- Did you perform the tests the audit program says? The software will usually say, “XZY obtained the ZXY schedule and performed the following procedures…” So, make sure you performed what the audit program requires.
- Ensure the dates are changed. Almost all workpapers are “rolled forward,” meaning you will take the prior year document, change the substance, and re-use it.
How Tickmarks Work
Tickmarks are a way of saying that the number on workpaper A also appears on another workpaper. A tickmark (TM) is usually a reference to the number assigned to a workpaper within your firm’s audit software (an example could be 18.104.22.168)
When a number is going to another workpaper, it goes on the right side of that number. If it is coming from a workpaper, it goes on the left side. If you’re on w/p 1.4.2 have put a TM to workpaper 1.4.3, there should be a TM on 1.4.3 with that same number going to 1.4.2.
Auditing is all about levels of detail. So, at the top, we have the financial statements, and then you have the trial balance (TB), which is more detailed and breaks out individual accounts and subgroups. Within each trial balance account, you have a detailed list of transactions/entries that have a total equaling that trial balance account.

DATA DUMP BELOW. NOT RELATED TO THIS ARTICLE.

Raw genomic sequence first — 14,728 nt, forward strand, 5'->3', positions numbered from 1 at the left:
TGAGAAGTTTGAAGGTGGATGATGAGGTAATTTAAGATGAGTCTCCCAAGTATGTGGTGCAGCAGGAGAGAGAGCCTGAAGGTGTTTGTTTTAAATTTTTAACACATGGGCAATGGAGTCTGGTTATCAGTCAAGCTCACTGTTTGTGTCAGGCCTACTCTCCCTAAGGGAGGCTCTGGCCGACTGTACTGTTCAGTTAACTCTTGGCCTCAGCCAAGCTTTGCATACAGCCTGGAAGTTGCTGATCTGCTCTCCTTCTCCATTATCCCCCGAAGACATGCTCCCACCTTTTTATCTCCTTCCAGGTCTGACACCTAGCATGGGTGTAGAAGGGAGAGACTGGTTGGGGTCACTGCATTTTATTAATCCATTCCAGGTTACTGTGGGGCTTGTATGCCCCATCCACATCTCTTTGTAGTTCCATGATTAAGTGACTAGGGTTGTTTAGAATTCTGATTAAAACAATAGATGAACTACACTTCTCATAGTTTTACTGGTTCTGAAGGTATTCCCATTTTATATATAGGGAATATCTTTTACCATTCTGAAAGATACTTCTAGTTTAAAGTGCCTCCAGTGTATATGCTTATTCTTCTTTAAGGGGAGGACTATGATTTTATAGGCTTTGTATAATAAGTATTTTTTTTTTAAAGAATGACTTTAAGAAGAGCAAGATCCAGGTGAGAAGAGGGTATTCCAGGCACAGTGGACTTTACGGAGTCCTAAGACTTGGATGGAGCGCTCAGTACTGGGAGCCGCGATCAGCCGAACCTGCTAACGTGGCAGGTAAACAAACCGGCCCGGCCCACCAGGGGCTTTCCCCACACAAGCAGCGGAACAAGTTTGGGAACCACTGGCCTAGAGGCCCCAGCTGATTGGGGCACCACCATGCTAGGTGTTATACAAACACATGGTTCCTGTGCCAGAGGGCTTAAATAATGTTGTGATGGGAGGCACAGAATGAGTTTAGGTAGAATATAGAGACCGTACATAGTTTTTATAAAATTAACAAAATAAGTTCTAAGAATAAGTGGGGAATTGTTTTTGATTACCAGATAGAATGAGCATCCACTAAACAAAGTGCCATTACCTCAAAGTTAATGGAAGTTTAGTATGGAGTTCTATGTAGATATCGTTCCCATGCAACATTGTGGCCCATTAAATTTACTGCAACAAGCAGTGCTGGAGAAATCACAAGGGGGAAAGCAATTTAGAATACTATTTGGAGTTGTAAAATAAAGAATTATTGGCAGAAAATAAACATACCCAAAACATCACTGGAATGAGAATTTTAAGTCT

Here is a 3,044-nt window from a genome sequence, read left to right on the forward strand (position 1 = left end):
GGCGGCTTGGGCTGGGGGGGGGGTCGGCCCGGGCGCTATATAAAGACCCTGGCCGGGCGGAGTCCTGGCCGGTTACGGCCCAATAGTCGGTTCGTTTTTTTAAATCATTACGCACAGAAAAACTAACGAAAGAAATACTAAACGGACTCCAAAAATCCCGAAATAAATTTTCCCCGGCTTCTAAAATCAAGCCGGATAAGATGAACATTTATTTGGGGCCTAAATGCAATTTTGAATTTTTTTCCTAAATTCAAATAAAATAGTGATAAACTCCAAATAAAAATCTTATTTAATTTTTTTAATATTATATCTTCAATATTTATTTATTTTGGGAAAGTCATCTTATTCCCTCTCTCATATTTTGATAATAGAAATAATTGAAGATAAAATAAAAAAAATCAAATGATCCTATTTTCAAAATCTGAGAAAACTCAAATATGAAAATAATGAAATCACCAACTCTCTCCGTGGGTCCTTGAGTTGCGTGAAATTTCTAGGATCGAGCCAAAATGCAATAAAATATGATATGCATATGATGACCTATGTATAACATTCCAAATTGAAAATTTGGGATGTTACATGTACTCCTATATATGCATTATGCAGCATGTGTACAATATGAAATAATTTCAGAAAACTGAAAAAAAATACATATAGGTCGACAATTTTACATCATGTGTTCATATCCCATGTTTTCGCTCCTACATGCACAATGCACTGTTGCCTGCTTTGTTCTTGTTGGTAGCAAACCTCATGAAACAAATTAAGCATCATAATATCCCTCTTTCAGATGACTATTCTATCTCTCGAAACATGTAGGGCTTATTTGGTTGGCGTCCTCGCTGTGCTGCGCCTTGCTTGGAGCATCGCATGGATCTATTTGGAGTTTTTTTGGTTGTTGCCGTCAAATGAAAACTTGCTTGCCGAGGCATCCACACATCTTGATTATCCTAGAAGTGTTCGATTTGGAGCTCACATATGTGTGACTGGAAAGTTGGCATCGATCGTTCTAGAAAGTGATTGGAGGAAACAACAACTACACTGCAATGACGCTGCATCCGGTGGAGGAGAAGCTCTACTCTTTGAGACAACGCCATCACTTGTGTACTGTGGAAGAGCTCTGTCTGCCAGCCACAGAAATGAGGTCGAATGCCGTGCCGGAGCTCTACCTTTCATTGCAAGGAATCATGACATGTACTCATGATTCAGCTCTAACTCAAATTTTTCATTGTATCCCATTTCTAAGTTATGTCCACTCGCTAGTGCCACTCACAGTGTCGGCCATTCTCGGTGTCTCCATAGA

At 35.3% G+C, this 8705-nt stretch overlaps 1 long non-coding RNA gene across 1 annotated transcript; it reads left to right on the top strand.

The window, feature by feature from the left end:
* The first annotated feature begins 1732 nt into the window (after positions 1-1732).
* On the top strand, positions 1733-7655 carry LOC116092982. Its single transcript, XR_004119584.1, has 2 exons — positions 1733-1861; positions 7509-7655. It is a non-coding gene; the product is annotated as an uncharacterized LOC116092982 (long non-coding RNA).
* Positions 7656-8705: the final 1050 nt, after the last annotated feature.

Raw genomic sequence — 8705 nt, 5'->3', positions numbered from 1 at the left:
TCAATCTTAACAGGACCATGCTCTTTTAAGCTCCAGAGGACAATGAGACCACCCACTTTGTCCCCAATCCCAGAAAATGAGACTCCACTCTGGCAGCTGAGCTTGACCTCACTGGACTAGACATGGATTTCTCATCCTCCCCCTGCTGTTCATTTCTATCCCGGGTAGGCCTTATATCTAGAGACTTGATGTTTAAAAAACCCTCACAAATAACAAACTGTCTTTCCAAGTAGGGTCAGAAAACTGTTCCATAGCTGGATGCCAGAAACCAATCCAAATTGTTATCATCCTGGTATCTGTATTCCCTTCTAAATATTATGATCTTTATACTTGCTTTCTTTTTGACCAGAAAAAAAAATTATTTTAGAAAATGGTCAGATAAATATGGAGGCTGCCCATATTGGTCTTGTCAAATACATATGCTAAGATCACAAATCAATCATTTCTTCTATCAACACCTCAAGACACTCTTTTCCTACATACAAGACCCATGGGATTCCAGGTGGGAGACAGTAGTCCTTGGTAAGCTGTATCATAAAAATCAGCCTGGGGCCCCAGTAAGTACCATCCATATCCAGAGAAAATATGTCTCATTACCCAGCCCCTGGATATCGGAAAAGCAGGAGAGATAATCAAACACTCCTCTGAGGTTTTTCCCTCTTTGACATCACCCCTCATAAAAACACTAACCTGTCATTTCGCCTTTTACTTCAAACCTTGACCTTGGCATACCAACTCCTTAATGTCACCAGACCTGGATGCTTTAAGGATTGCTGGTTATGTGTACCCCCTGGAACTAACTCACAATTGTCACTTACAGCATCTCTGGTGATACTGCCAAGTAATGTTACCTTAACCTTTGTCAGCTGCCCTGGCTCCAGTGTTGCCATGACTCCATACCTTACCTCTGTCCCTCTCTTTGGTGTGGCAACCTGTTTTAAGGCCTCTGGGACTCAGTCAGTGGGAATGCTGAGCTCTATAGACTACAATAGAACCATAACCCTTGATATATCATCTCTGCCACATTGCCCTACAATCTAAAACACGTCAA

So, say you’re working on SG&A expenses, and the financial statements show SG&A is $50M. There will be a “trial balance” with amounts for each SG&A account and subtotals within each group (payroll, maintenance, etc). The grand total under SG&A on the trial balance will be $50M. Further, let’s say admin expenses are $10M and there is only 1 account. You will get a detailed list of transactions totaling $10M. Since the detailed transaction is the supporting documentation, the numbers are going UP to the financial statements.
For fun, let’s say the workpaper that has the detailed transaction is workpaper 2.5, the trial balance is TB, and the financial statements are FS. It would look like this:
On the total on the detail at 2.5: $20,000,000 TB
On the trial balance: 2.5 $20,000,000 FS
On the Financial Statements TB $20,000,000
It’s easy right? Now don’t forget to check your references. Your reviewer will always check your TM references so this will be just one less thing to fix.
Other Tips to Become a Top-Rated Big 4 Accountant
- Don’t whine — nobody likes a complainer.
- Have fun at first-year training and network with people.
- You are not there to find fraud, and you will most likely never see any. There is also usually a reason for any “mistake” you find.